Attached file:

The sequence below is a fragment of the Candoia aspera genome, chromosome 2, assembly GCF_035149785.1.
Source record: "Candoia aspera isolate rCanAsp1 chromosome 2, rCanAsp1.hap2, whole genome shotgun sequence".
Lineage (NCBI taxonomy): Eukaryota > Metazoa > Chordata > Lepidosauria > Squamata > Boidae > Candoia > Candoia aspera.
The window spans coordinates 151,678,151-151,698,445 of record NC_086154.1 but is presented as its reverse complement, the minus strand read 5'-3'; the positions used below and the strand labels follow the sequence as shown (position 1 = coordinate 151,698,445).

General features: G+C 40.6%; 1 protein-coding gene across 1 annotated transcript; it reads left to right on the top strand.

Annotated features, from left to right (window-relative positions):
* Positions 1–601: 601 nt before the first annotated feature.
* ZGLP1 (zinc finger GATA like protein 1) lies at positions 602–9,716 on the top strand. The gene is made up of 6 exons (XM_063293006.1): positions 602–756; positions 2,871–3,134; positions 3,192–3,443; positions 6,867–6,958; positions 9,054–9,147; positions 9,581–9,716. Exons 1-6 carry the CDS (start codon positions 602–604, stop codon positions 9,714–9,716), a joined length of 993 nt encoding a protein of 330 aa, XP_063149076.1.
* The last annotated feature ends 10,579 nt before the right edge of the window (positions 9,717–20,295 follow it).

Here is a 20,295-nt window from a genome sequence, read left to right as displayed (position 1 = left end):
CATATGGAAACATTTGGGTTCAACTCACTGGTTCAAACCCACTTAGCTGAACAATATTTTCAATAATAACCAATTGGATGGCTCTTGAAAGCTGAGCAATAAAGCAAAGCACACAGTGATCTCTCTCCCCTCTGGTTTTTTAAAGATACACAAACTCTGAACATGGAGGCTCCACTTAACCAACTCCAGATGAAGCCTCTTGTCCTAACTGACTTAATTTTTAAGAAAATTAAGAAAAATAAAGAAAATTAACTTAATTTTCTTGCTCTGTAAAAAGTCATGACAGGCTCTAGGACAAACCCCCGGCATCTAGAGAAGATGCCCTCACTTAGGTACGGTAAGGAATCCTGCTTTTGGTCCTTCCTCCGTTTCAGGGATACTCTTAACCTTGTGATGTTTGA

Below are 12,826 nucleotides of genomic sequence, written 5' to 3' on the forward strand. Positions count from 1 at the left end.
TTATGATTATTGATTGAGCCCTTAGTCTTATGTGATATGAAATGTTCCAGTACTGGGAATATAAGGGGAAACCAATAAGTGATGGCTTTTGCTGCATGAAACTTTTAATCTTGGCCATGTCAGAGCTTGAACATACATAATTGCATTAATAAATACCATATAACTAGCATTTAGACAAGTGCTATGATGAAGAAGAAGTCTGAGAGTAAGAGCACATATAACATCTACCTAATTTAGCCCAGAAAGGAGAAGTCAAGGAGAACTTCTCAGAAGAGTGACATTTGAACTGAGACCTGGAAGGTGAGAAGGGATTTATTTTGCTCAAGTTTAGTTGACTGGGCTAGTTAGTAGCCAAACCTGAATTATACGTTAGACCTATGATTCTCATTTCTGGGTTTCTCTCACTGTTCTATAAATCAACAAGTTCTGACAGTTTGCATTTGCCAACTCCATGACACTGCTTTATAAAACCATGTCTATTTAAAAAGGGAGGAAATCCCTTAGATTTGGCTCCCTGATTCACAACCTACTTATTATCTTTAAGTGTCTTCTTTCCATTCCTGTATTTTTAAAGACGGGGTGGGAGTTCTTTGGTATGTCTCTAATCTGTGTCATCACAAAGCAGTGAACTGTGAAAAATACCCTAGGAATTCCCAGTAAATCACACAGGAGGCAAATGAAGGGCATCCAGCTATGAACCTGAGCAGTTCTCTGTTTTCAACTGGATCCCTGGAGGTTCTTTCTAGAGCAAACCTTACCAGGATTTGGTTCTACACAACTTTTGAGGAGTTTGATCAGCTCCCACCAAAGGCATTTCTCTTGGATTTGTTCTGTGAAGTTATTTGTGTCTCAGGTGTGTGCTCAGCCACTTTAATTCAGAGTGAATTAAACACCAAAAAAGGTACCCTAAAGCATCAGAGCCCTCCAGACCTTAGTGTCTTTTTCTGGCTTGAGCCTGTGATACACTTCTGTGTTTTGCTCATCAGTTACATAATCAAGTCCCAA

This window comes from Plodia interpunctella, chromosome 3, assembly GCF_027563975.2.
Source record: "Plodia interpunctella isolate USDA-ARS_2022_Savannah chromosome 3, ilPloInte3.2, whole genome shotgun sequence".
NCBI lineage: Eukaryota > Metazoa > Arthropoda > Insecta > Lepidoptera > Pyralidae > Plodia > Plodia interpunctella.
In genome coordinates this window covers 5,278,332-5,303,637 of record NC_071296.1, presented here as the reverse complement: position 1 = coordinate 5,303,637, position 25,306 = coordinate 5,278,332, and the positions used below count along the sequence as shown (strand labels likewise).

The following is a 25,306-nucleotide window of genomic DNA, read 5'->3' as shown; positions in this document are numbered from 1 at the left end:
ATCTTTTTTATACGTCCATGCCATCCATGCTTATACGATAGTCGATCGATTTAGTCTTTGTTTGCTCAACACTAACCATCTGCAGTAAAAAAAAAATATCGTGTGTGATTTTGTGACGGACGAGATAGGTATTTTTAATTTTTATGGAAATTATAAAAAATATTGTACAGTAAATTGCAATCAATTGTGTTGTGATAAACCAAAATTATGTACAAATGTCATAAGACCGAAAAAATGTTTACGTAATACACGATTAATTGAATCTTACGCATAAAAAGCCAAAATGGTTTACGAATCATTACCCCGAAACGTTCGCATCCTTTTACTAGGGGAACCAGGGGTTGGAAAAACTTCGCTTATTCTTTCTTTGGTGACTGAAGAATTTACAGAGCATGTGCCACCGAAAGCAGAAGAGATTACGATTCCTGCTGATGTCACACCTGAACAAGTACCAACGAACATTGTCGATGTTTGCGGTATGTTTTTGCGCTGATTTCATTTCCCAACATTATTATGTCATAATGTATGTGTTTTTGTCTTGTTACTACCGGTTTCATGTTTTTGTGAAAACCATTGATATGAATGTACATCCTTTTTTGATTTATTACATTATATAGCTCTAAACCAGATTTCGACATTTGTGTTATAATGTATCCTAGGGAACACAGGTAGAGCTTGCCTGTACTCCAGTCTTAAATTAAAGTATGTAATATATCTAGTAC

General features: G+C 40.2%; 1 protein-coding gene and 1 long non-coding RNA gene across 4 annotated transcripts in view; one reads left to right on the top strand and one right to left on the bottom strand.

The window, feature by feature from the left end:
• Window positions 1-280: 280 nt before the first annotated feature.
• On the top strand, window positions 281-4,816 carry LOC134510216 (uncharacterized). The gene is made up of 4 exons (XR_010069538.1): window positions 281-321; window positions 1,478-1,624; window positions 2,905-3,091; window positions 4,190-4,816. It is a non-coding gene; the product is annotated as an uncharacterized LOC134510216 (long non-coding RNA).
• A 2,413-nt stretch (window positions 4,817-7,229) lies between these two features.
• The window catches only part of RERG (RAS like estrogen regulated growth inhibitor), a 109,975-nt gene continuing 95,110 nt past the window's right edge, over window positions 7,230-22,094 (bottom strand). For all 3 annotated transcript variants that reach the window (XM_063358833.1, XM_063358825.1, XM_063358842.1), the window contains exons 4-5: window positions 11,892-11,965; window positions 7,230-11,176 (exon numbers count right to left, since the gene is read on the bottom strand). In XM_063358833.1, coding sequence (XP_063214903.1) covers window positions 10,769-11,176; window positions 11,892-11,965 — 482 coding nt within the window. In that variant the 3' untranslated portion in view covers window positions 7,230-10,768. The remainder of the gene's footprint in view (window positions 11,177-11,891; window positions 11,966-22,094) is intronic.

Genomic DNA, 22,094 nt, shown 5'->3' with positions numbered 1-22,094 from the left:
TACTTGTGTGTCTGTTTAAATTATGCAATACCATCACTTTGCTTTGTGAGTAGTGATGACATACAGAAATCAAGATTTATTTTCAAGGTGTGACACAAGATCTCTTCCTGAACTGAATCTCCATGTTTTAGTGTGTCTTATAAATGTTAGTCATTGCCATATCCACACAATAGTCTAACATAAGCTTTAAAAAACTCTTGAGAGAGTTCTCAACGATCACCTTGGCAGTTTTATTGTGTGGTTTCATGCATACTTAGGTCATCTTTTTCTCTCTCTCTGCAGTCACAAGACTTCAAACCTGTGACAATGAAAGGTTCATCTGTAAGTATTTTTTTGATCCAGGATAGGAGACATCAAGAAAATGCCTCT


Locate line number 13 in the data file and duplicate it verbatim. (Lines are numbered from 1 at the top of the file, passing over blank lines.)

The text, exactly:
TTATGATTATTGATTGAGCCCTTAGTCTTATGTGATATGAAATGTTCCAGTACTGGGAATATAAGGGGAAACCAATAAGTGATGGCTTTTGCTGCATGAAACTTTTAATCTTGGCCATGTCAGAGCTTGAACATACATAATTGCATTAATAAATACCATATAACTAGCATTTAGACAAGTGCTATGATGAAGAAGAAGTCTGAGAGTAAGAGCACATATAACATCTACCTAATTTAGCCCAGAAAGGAGAAGTCAAGGAGAACTTCTCAGAAGAGTGACATTTGAACTGAGACCTGGAAGGTGAGAAGGGATTTATTTTGCTCAAGTTTAGTTGACTGGGCTAGTTAGTAGCCAAACCTGAATTATACGTTAGACCTATGATTCTCATTTCTGGGTTTCTCTCACTGTTCTATAAATCAACAAGTTCTGACAGTTTGCATTTGCCAACTCCATGACACTGCTTTATAAAACCATGTCTATTTAAAAAGGGAGGAAATCCCTTAGATTTGGCTCCCTGATTCACAACCTACTTATTATCTTTAAGTGTCTTCTTTCCATTCCTGTATTTTTAAAGACGGGGTGGGAGTTCTTTGGTATGTCTCTAATCTGTGTCATCACAAAGCAGTGAACTGTGAAAAATACCCTAGGAATTCCCAGTAAATCACACAGGAGGCAAATGAAGGGCATCCAGCTATGAACCTGAGCAGTTCTCTGTTTTCAACTGGATCCCTGGAGGTTCTTTCTAGAGCAAACCTTACCAGGATTTGGTTCTACACAACTTTTGAGGAGTTTGATCAGCTCCCACCAAAGGCATTTCTCTTGGATTTGTTCTGTGAAGTTATTTGTGTCTCAGGTGTGTGCTCAGCCACTTTAATTCAGAGTGAATTAAACACCAAAAAAGGTACCCTAAAGCATCAGAGCCCTCCAGACCTTAGTGTCTTTTTCTGGCTTGAGCCTGTGATACACTTCTGTGTTTTGCTCATCAGTTACATAATCAAGTCCCAA